“Also”, a regular at some news programmes on disability tells us on condition of anonymity, “you’ll see lobbies working there as well. You will find the same set of people at programmes on disability in news channels, and there’s not much scope for others to be invited.”
To round off this discussion, we go back to Gaba. “The problem is that even after all these years, we are still at the stage where we are talking about awareness. We are still looking for acceptance. We can do a PIL [Public Interest Litigation] on it; there are enough laws. But that’s not the solution. As for the news media, I agree that 100% of the content can’t be duplicated for the benefit of the blind, but 75% to 80% can be. Commercialisation has to be compromised with, simply because the media has to learn to be more responsible.”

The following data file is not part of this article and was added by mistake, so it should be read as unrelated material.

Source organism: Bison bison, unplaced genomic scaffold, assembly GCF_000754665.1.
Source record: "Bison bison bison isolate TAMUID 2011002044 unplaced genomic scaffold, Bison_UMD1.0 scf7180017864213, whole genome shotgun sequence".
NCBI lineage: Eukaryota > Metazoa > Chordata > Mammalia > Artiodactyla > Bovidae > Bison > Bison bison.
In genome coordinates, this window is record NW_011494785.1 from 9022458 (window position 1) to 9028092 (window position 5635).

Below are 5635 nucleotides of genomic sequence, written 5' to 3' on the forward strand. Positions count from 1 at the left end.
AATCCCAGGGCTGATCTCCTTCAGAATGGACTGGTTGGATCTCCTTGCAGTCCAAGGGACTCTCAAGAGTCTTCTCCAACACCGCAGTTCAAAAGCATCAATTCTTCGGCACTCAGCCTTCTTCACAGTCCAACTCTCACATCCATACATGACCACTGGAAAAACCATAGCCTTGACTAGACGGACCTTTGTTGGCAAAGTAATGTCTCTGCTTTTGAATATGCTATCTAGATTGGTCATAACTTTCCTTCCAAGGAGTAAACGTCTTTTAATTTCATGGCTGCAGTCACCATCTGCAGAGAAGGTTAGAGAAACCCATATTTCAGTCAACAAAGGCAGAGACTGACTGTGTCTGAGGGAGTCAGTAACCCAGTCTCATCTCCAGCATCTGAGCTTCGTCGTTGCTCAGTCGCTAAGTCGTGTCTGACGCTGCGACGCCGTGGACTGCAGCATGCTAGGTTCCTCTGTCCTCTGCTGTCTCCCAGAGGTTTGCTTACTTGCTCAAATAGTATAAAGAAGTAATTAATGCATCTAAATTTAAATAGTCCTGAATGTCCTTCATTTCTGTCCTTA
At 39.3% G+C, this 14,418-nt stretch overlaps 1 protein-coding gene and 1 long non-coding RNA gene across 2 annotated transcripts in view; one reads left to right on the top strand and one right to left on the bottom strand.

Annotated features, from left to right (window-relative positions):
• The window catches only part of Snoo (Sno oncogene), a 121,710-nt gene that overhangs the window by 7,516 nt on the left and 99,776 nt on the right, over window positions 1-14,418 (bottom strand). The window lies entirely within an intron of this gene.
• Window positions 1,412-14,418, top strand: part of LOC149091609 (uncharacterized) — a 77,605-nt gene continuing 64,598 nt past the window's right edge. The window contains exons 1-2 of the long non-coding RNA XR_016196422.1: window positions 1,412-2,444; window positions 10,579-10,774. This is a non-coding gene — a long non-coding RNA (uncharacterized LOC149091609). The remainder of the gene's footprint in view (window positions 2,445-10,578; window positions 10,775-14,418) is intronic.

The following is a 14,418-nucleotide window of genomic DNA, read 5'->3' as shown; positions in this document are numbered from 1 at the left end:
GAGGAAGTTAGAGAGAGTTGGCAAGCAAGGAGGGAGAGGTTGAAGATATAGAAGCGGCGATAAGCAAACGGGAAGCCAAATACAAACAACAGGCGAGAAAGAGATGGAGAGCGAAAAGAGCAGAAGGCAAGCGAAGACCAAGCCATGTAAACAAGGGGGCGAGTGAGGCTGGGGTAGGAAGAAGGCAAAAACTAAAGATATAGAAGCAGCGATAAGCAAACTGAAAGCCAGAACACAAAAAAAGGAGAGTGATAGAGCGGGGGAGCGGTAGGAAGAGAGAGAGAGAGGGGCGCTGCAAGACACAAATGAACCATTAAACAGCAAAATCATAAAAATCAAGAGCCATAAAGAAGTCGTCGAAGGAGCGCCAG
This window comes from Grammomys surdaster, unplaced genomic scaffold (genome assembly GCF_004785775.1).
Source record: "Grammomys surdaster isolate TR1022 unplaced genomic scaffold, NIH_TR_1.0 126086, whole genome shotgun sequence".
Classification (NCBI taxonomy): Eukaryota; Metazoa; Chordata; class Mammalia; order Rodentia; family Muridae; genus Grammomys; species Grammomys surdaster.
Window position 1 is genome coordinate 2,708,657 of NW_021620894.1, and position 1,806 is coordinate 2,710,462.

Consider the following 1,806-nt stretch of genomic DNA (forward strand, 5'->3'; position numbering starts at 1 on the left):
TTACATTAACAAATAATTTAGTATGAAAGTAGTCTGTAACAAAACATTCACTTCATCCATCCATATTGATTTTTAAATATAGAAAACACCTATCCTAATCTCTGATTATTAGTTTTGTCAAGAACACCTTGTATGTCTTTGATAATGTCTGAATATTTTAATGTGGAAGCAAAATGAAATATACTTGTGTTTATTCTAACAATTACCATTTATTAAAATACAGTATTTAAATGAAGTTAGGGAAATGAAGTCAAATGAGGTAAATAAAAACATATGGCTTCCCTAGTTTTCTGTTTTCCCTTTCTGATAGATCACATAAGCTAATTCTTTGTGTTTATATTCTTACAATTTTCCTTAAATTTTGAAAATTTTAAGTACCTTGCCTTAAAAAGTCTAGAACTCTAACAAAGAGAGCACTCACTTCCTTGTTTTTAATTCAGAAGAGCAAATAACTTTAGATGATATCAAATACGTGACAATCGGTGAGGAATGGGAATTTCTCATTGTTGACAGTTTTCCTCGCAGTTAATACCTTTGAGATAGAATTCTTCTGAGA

To that, we add, the media has to learn to be more inclusive. It’s, after all, within the demographics they work in. Who will take up the challenge?